Artists again err in the confounding of poetic with pictorial subjects. In the latter, the exterior accidents are nearly everything, the unseen qualities as nothing. Othello's colour—the infirmities and corpulence of a Sir John Falstaff-do they haunt us perpetually in the reading? or are they obtruded upon our conceptions one time for ninety-nine that we are lost in admiration at the respective moral or intellectual attributes of the character ? But in a picture Othello is always a Blackamoor; and the other only Plump Jack. Deeply corporealised, and enchained hopelessly in the grovelling fetters of externality, must be the mind, to which, in its better moments, the image of the high-souled, high-intelligenced Quixote
—the errant Star of Knighthood, made more tender by eclipse-has never presented itself, divested from the unhallowed accompaniment of a Sancho, or a rabblement at the heels of Rosinante. That man has read his book by halves ; he has laughed, mistaking his author's purport, which was—-tears. The artist that pictures Quixote (and it is in this degrading point that he is every season held up at our Exhibitions) in the shallow hope of exciting mirth, would have joined the rabble at the heels of his starved steed. We wish not to see that counterfeited, which we would not have wished to see in the reality. Conscious of the heroic inside of the noble Quixote, who, on hearing that his withered person was passing, would
have stepped over his threshold to gaze upon his forlorn habiliments, and the “strange bed-fellows which misery brings a man acquainted with?” Shade of Cervantes ! who in thy Second Part could put into the mouth of thy Quixote those high aspirations of a super-chivalrous gallantry, where he replies to one of the shepherdesses, apprehensive that he would spoil their pretty net-works, and inviting him to be a guest with them, in accents like these : “ Truly, fairest Lady, Actæon was not more astonished when he saw Diana bathing herself at the fountain, than I have been in beholding your beauty: I commend the manner of your pastime, and thank you for your kind offers ; and, if I may serve you, so I may be sure you will be obeyed, you may command me: for my profession is this, To shew myself thankful, and a doer of good to all sorts of people, especially of the rank that your person shows you to be ; and if those nets, as they take up but a little piece of ground, should take up the whole world, I would seek out new worlds to pass through, rather than break them: and (he adds,) that you may give credit to this my exaggeration, behold at least he that promiseth you this, is Don Quixote de la Mancha, if haply this name hath come to your hearing.” Illustrious Romancer! were the “fine frenzies,” which possessed the brain of thy own Quixote, a fit subject, as in this Second Part, to be exposed to the jeers of Duennas and Serving Men? to be monstered, and shown up at the heartless banquets of great men? Was that pitiable infirmity, which in thy First Part misleads him, always from within, into half-ludicrous, but more than half-compassionable and admirable errors, not infliction enough from heaven, that men by studied artifices must devise and practise upon the humour, to inflame where they should soothe it? Why, Goneril would have blushed to practise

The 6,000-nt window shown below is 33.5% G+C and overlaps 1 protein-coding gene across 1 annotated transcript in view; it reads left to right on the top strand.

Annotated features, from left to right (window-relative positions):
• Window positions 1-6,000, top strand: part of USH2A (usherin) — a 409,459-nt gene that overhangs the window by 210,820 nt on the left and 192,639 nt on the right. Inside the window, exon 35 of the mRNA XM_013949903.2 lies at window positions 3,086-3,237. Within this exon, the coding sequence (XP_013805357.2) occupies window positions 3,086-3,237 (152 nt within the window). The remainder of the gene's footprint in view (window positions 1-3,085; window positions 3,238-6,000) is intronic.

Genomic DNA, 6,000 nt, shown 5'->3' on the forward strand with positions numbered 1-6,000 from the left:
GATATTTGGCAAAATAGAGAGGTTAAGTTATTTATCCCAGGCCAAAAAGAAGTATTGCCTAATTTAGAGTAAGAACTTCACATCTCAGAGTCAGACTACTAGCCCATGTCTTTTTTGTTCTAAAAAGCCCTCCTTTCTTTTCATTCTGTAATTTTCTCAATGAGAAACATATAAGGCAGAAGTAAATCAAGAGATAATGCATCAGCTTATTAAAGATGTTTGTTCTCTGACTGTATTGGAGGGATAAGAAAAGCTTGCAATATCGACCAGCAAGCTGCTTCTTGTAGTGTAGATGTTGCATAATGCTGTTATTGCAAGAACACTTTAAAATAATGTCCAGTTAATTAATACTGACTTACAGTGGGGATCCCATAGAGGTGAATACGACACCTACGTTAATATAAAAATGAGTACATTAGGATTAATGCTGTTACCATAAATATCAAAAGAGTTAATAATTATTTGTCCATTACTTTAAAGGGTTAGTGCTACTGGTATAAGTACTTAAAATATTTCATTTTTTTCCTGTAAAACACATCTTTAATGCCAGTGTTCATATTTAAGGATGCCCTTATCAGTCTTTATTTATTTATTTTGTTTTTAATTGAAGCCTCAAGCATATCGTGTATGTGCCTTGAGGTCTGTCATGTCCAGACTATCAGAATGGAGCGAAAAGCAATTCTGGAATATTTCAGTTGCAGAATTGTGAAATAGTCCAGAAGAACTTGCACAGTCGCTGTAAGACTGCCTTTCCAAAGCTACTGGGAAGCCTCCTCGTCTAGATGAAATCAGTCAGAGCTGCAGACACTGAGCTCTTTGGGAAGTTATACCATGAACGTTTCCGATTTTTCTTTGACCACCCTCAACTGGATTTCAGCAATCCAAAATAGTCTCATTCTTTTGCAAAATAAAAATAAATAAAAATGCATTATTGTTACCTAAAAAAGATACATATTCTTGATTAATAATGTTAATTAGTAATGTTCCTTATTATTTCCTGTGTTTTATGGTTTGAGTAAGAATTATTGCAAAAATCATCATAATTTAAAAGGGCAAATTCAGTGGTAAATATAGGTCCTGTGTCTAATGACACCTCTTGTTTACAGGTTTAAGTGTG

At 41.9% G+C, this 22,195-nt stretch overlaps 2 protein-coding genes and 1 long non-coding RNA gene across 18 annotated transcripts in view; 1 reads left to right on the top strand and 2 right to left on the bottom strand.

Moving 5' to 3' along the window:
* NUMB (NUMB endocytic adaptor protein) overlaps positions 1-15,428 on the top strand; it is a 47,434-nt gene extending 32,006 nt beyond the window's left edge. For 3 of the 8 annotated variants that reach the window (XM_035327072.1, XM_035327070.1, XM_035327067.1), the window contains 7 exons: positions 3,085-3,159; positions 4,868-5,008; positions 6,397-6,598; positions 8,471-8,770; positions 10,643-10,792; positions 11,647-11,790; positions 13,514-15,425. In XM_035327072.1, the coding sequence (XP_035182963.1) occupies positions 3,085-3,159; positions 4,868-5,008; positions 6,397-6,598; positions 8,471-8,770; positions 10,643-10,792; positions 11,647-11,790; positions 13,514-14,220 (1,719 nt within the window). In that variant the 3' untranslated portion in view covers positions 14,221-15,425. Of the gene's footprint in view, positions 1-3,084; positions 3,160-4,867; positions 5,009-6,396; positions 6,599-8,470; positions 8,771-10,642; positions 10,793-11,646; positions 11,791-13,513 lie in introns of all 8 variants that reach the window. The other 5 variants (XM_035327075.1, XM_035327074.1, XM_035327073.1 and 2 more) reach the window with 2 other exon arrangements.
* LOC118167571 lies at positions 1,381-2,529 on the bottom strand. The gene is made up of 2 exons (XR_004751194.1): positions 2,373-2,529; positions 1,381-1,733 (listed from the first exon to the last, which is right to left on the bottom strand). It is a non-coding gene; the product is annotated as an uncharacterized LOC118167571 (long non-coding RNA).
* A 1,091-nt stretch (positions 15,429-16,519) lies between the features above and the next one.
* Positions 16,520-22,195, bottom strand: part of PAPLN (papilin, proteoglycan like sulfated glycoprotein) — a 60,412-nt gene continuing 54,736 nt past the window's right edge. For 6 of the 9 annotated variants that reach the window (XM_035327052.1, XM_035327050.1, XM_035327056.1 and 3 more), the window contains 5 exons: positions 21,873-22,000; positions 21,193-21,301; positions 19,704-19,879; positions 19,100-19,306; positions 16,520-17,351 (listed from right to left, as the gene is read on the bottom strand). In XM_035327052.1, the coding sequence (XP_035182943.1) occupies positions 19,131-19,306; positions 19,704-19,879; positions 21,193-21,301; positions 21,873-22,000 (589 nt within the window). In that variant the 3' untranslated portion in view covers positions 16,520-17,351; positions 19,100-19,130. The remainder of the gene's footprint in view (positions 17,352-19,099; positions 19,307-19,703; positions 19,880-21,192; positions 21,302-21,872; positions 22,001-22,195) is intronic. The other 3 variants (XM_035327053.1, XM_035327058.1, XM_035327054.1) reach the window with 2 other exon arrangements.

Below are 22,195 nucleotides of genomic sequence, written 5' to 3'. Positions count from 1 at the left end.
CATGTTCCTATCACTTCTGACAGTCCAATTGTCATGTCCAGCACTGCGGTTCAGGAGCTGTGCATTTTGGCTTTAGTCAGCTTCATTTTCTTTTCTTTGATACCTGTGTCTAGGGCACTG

haply thin you this, is Station, behold at you may give